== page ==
Cosmetology is a regulated occupation which requires a license in all states. If you’re moving out-of-state, there are two ways to transfer your license. The first is reciprocity, where one state allows you to work under the license of another state. The second is an endorsement, where the new state stamps your license as valid because you have completed an equivalent exam and training hours. While each state has different rules, transferring your license typically means that you don’t have to sit the new state’s licensing exams.
How Reciprocity Works
Some states have a system of reciprocity for cosmetology licensing when one state allows you to work under the license of your home state. So, if you’re licensed in Tennessee but want to work in Mississippi, you’d have to check whether the Mississippi licensing board will recognize a Tennessee license. When states participate in reciprocity, it means they’re satisfied that you’ve completed enough training hours and the exam you took was at least as rigorous as the exam set by the new state’s licensing board. Most times, you won’t have to do additional work experience or sit another licensing exam before switching your cosmetology license to the new state.
How Endorsement Works
Some states, including Colorado and Florida, will license you by endorsement. To qualify, you must hold a current cosmetology license in good standing and, as with reciprocity, the new state must agree that your home state has similar training requirements and board exams. If you meet these criteria, the new state will stamp or endorse your license to say that you can legally practice in the new state. Endorsement generally permits you to bypass the new state’s board examinations.
Applying for Reciprocity or Endorsement
Every state is different. Start by calling the new state’s licensing board and asking whether you qualify for reciprocity/endorsement and what the conditions are. For example, you must have been qualified for at least three of the last five years to qualify for reciprocity in California. Georgia’s rules are stricter, and the state won’t accept transfers from Alabama, California, Washington D.C., Washington, New York or Hawaii. Here, transfer applications are decided on a case-by-case basis. Generally, you’ll fill out an application and provide proof of your licensure and education in your home state. There may be a service fee of, typically, $100 to $250.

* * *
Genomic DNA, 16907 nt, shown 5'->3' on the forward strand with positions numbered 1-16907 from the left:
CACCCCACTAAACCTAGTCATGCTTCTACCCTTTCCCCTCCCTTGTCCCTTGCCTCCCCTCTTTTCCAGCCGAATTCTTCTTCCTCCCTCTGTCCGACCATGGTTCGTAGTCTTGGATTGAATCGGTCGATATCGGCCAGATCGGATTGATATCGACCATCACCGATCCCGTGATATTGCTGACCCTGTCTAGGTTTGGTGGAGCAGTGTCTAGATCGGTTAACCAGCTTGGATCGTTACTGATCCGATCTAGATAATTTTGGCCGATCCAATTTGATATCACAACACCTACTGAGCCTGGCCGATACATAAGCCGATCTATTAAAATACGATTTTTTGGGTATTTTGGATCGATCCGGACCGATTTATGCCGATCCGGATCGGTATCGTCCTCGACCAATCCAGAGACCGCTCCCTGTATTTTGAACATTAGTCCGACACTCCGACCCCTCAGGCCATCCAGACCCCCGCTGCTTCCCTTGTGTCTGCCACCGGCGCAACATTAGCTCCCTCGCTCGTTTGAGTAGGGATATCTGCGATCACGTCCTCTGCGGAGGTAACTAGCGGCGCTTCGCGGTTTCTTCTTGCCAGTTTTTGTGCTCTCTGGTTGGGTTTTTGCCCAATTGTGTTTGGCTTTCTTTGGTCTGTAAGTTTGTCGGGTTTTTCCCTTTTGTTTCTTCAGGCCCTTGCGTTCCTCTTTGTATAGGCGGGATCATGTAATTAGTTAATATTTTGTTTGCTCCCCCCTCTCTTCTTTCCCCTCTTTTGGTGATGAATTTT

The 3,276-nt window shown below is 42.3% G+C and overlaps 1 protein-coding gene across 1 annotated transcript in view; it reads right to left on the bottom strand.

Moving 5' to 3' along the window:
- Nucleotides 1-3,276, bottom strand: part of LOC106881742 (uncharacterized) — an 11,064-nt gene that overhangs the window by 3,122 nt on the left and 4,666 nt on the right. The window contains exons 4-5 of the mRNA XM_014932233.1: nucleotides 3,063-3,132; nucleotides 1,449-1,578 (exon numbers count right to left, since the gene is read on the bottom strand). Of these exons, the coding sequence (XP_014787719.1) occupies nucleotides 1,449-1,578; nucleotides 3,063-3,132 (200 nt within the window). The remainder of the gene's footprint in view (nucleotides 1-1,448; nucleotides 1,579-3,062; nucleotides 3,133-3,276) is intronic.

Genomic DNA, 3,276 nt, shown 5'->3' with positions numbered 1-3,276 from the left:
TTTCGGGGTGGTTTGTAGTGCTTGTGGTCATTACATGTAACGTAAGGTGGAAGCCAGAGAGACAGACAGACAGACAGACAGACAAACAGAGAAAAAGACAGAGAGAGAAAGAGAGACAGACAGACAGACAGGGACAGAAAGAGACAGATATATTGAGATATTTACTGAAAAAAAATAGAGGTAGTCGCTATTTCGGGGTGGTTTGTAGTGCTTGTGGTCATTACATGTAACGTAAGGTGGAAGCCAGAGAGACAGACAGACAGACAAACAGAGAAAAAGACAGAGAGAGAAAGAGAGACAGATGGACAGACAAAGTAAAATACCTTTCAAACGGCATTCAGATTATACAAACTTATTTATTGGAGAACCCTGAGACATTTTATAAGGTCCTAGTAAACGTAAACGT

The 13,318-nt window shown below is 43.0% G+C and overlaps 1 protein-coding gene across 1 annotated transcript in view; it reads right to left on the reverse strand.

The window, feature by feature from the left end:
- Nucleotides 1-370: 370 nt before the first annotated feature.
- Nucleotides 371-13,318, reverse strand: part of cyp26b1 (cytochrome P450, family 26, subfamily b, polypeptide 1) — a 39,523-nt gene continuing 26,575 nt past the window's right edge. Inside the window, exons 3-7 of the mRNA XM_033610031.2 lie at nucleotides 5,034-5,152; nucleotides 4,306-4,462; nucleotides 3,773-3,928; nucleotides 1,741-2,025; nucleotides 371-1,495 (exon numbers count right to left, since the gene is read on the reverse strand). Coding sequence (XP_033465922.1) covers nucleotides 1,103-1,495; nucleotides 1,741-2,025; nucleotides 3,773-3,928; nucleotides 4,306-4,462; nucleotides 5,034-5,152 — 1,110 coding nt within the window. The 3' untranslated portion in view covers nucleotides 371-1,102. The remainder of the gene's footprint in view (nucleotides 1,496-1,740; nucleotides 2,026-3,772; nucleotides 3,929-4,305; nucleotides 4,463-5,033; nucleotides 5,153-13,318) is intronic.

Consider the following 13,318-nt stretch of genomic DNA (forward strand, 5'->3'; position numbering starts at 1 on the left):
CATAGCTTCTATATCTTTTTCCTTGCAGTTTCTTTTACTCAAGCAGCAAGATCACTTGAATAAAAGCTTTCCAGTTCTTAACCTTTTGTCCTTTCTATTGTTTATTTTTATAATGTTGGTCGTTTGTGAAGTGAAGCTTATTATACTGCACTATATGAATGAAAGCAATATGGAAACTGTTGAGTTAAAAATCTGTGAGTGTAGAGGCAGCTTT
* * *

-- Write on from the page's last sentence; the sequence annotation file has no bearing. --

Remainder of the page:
If you cannot transfer your license through reciprocity or endorsement, the only option is to sit the new state’s full written and practical exams. You likely can transfer your training hours to the new state, but you must get verification of those hours from your home state’s licensing board – you may need to arrange for an affidavit to be sent from one state board to another. If you don’t meet the training hours for your speciality, such as a nail license transfer, you must get the additional training hours at an approved school. This all takes time, and it’s a good idea to set the wheels in motion before you relocate.